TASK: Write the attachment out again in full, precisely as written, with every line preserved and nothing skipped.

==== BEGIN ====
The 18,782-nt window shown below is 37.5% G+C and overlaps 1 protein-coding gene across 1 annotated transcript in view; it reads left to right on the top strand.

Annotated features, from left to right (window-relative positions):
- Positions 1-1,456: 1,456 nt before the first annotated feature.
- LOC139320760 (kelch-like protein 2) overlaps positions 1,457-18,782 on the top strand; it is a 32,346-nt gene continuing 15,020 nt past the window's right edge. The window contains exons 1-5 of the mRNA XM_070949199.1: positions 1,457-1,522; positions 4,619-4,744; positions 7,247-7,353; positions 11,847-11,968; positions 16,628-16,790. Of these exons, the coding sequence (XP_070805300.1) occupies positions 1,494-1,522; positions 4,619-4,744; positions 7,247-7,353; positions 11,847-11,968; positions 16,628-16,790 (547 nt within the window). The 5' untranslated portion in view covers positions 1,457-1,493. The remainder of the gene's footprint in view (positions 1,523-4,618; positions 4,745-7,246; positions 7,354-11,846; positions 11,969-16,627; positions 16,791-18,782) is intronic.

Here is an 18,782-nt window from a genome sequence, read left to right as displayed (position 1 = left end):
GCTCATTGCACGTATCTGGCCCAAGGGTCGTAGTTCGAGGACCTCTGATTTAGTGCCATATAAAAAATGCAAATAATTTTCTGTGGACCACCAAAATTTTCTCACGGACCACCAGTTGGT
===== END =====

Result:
The 18,782-nt window shown below is 37.5% G+C and overlaps 1 protein-coding gene across 1 annotated transcript in view; it reads left to right on the top strand.

Annotated features, from left to right (window-relative positions):
- Positions 1-1,456: 1,456 nt before the first annotated feature.
- LOC139320760 (kelch-like protein 2) overlaps positions 1,457-18,782 on the top strand; it is a 32,346-nt gene continuing 15,020 nt past the window's right edge. The window contains exons 1-5 of the mRNA XM_070949199.1: positions 1,457-1,522; positions 4,619-4,744; positions 7,247-7,353; positions 11,847-11,968; positions 16,628-16,790. Of these exons, the coding sequence (XP_070805300.1) occupies positions 1,494-1,522; positions 4,619-4,744; positions 7,247-7,353; positions 11,847-11,968; positions 16,628-16,790 (547 nt within the window). The 5' untranslated portion in view covers positions 1,457-1,493. The remainder of the gene's footprint in view (positions 1,523-4,618; positions 4,745-7,246; positions 7,354-11,846; positions 11,969-16,627; positions 16,791-18,782) is intronic.

Here is an 18,782-nt window from a genome sequence, read left to right as displayed (position 1 = left end):
GCTCATTGCACGTATCTGGCCCAAGGGTCGTAGTTCGAGGACCTCTGATTTAGTGCCATATAAAAAATGCAAATAATTTTCTGTGGACCACCAAAATTTTCTCACGGACCACCAGTTGGT